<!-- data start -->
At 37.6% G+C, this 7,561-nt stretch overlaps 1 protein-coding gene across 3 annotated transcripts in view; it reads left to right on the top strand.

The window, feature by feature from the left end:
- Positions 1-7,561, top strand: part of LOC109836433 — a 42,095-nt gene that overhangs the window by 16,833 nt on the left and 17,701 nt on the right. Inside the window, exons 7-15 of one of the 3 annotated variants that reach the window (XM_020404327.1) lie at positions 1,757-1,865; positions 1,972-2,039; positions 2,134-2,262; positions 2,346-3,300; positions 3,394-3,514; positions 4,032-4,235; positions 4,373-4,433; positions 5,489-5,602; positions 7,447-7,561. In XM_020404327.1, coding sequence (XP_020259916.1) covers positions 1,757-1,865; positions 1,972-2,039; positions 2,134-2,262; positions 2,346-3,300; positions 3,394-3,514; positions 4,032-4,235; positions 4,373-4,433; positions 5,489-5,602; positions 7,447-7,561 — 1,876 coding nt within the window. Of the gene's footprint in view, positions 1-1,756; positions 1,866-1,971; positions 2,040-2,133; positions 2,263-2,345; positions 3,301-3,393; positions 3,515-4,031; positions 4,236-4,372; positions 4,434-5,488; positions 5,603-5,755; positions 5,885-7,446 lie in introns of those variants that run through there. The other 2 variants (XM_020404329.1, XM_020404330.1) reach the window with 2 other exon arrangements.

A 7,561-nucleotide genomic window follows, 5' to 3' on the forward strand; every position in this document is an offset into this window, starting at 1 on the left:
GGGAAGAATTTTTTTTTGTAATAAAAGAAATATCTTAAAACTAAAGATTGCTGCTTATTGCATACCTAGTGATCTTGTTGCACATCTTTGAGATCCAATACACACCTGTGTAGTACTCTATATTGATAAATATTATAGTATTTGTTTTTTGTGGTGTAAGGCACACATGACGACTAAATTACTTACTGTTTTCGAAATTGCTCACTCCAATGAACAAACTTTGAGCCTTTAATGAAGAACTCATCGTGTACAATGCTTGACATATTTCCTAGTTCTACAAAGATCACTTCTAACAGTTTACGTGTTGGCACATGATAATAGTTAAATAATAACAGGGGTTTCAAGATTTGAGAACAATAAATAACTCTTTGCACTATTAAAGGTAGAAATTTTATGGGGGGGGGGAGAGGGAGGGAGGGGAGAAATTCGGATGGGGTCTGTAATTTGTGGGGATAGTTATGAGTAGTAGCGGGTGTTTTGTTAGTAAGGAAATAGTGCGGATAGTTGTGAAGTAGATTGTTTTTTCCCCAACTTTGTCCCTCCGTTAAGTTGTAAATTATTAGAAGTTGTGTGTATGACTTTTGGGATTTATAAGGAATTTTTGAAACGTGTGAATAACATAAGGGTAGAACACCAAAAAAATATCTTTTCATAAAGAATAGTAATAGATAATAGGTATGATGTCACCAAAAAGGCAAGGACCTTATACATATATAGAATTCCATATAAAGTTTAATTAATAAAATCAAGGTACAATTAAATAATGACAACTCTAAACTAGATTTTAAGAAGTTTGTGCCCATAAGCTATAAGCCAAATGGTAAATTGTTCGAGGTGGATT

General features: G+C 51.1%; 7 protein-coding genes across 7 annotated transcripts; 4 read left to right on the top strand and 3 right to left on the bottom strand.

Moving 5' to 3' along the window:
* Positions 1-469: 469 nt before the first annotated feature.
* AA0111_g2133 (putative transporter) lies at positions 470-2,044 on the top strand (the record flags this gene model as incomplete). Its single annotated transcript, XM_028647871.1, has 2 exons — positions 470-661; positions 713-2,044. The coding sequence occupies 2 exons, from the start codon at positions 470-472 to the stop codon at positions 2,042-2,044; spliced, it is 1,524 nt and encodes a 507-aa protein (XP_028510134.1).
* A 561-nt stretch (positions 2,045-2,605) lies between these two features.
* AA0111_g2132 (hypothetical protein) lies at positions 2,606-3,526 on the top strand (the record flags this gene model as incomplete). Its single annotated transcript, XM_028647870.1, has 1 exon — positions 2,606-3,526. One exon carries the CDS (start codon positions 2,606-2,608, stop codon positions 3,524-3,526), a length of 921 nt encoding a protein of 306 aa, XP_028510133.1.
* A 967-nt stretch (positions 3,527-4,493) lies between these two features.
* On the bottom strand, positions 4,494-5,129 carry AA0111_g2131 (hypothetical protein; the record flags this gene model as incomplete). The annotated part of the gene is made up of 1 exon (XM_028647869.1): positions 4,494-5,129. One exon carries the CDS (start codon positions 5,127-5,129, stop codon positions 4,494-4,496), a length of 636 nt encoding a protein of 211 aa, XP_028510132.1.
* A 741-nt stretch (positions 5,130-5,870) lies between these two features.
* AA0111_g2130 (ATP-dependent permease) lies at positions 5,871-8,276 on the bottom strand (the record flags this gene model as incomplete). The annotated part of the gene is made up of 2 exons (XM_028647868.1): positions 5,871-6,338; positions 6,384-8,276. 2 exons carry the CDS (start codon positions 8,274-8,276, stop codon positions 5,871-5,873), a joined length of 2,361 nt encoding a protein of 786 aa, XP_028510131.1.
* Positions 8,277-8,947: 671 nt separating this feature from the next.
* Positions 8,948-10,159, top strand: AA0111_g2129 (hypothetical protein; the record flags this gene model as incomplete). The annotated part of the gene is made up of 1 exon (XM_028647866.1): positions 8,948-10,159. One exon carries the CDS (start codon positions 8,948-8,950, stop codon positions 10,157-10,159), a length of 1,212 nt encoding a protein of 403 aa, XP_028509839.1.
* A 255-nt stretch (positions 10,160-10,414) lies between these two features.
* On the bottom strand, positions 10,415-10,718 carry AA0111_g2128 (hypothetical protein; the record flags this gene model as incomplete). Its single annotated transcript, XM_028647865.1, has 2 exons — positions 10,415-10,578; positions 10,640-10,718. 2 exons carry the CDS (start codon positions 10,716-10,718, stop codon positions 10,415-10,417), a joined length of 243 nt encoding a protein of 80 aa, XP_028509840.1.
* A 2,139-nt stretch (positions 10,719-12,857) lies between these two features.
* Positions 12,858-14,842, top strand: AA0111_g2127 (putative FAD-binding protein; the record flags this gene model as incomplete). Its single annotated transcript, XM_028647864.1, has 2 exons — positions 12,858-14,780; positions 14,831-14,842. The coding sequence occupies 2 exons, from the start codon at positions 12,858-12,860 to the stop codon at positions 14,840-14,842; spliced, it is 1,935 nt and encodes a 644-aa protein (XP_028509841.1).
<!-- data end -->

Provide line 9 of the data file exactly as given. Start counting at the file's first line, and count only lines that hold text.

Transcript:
* AA0111_g2133 (putative transporter) lies at positions 470-2,044 on the top strand (the record flags this gene model as incomplete). Its single annotated transcript, XM_028647871.1, has 2 exons — positions 470-661; positions 713-2,044. The coding sequence occupies 2 exons, from the start codon at positions 470-472 to the stop codon at positions 2,042-2,044; spliced, it is 1,524 nt and encodes a 507-aa protein (XP_028510134.1).